I didn't bother taking the camera out until I reached the rookery. The tide was high as I passed the usual feeding ground for several wading birds; little blue herons, tricolor herons, great white egrets, an occasional lone great blue heron, and ibises. They would not be there today with the waters too high for wading and fishing. Instead, I watched a flock of 3 brown pelicans, a couple flocks of ibises and occasional cormorants fly by as the sun lit up the mangrove shoreline on my right and turned the bay waters a brilliant hot white to my left.
It felt good to simply paddle and enjoy the bay. Typical of these past couple weeks, I could not help think about the oil leak in the gulf and wondered if this bay will be spared the onslaught. I'm usually optimistic and have never thought Biscayne Bay or The Everglades could be destroyed to the point where it would take more than my lifetime for them to come back to present day conditions. But that idea is beginning to settle hard on my mind, cementing itself firmly to every thought about my life of paddling these waters. The heaviness pulled my thoughts to dark places where there were no birds or fish. Could this really be happening? My mind goes numb thinking about it.
Today, the birds are here. Dozens of cormorants are nesting on the mangrove island in the lake. A green heron couple were sputtering around the lower half of the mangroves, close to the water. I positioned my boat in a wind-protected spot near the island and got very close to one of the green herons. It had come out onto a mangrove branch that hovered over the water. Here the heron with its brilliant orange feet stood and made a raucous noise every 15 sec or so, and jutted its neck out attempting to catch a dragonfly darting past it. The cormorant families were loud with their deep croaking sounds. The young ones have more high pitched voices. I noticed one anhinga nest with 2 young ones. At one point, I noticed an adult anhinga flying toward the island and then turn around. I imagined that I was keeping them away with my presence directly under their nest. Sure enough, as soon as I paddled away, I noticed 2 anhingas flying near the island.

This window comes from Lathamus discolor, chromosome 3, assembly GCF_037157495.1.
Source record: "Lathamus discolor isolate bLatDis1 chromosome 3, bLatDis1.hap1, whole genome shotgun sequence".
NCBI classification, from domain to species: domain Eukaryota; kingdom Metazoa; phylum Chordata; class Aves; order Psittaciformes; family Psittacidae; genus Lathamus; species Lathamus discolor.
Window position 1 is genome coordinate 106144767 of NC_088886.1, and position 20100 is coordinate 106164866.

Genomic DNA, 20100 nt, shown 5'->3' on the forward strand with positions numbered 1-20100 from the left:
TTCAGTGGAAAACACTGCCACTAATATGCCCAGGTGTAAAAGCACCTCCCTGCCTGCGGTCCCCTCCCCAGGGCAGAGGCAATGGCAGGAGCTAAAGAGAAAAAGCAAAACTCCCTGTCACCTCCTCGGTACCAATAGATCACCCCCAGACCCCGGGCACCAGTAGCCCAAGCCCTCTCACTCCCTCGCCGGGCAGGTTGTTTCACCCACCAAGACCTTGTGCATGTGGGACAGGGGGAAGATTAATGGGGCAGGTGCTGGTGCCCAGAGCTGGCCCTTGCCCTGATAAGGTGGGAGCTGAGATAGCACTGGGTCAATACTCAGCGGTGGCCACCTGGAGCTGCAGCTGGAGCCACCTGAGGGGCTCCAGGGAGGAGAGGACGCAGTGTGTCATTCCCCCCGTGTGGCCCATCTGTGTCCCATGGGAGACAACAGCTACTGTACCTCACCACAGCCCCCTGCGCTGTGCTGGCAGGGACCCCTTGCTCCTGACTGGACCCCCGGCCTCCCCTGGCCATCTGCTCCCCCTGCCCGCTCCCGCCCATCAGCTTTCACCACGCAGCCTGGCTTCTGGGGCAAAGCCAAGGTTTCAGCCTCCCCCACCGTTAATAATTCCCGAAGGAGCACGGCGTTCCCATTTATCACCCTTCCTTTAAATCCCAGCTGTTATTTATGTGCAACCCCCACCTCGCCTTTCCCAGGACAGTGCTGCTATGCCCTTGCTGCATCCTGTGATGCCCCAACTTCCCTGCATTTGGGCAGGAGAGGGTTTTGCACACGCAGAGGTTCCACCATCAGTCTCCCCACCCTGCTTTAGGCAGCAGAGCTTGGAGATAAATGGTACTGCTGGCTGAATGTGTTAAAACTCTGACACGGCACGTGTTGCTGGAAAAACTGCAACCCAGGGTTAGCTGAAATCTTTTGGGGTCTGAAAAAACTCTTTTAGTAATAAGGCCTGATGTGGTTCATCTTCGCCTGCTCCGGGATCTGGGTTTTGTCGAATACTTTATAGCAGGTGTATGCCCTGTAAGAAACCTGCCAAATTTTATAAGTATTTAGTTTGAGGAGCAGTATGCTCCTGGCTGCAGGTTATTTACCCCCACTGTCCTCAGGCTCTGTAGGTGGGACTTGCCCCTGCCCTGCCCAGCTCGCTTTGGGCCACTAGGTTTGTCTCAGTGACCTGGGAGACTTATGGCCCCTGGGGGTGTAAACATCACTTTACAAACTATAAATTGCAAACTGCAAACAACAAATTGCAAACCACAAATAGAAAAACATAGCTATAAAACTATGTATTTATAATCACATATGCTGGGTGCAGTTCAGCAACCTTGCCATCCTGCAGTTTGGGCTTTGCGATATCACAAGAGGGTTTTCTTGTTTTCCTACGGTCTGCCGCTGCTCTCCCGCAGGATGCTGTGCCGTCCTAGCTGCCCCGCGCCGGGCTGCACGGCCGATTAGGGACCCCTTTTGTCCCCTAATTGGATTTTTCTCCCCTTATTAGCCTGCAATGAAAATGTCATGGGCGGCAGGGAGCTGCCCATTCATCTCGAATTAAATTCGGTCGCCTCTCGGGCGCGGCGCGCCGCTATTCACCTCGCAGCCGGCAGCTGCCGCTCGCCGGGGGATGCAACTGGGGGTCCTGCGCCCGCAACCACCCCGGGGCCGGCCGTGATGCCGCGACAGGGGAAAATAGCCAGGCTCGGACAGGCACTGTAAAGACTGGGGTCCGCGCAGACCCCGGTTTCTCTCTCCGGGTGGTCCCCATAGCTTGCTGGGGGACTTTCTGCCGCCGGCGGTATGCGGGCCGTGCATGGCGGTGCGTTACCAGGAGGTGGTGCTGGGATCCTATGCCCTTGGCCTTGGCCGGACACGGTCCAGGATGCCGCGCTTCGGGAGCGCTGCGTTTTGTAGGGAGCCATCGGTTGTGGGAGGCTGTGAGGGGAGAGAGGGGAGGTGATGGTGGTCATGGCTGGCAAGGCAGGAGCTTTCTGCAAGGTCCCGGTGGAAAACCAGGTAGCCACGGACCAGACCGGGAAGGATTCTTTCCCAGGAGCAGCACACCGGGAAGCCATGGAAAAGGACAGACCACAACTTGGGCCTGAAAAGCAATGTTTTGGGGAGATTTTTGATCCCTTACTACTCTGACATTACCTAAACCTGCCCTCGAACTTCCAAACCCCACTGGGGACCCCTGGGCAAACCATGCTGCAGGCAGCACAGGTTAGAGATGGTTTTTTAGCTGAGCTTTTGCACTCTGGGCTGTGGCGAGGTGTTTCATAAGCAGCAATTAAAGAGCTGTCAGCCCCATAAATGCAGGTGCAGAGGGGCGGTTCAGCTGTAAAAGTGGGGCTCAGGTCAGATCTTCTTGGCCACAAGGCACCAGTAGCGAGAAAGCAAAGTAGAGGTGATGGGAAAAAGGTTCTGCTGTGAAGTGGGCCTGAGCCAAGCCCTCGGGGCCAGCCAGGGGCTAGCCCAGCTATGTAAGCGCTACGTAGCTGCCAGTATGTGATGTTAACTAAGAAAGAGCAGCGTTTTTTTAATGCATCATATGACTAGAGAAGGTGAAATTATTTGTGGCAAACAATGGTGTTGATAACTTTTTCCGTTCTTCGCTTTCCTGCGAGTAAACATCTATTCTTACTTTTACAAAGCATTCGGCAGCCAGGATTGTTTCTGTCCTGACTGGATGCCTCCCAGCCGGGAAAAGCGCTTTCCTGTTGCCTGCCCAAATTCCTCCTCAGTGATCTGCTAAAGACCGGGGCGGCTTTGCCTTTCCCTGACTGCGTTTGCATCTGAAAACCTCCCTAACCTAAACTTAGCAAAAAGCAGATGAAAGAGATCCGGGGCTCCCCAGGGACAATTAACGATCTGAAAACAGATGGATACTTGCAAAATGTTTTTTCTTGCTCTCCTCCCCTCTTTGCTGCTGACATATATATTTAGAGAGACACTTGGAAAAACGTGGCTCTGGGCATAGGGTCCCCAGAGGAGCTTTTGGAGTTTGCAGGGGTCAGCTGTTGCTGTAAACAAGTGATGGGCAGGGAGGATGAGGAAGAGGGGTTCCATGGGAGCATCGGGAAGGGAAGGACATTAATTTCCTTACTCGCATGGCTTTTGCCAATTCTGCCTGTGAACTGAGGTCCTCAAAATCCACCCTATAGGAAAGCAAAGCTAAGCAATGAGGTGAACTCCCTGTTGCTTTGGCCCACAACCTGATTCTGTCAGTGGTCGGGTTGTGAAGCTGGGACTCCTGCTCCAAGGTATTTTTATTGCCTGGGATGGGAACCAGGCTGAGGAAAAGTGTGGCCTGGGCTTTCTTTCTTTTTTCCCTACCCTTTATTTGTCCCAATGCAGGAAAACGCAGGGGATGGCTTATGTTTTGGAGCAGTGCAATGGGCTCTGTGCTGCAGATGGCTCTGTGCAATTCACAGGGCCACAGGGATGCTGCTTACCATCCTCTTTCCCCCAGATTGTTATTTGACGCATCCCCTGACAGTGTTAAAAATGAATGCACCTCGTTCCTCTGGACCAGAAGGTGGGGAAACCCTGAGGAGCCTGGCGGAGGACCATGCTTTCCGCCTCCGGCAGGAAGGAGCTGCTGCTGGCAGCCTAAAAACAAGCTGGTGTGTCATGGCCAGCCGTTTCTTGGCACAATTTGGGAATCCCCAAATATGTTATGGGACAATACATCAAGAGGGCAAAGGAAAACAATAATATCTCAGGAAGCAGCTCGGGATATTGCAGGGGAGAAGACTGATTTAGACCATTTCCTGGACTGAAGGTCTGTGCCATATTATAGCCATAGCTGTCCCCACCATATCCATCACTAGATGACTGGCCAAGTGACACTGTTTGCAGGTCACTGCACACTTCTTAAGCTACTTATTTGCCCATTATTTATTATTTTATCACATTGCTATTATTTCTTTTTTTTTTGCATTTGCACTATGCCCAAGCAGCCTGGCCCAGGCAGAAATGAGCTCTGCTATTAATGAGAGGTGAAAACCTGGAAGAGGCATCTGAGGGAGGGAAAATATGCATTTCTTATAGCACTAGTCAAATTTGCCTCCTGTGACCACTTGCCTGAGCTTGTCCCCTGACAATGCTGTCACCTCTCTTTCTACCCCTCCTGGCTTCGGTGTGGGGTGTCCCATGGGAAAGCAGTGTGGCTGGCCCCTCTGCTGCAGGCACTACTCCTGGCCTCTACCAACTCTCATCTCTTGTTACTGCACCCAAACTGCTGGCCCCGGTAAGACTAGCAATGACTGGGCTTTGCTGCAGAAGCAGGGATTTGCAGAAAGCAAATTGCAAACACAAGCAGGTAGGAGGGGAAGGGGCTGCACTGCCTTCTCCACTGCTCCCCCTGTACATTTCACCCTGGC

In the meantime, cormorants were flying in and out, landing or taking off in the water, but I never noticed any babies. Then I watched an adult fly in and begin feeding another bird, that I had mistaken for an adult. It was a juvenile, not quite jet black like its adult parent, and still without those brilliant emerald eyes, but it was large like an adult. A cormorant feeding is harsh to watch. the baby jabs the adult's mouth and flaps its wings violently all within about 10 sec.
After about an hour, I left the island and spent the remainder of the morning paddling back and picking helium balloons out of the mangroves. "Get well soon", "Happy Birthday" and "Happy Mother's Day" were the messages displayed on these balloons that were wrecklessly released from someone's party. I found a large rubber raft and after several slits from my knife to release the water it accumulated, I had it in the back of my canoe for the ride back to the launch site where I could dispose of it properly. A woman walking near the launch site commented to me when seeing all the garbage in my boat, "What a nice thing for you to do". Nice? We all should be doing this.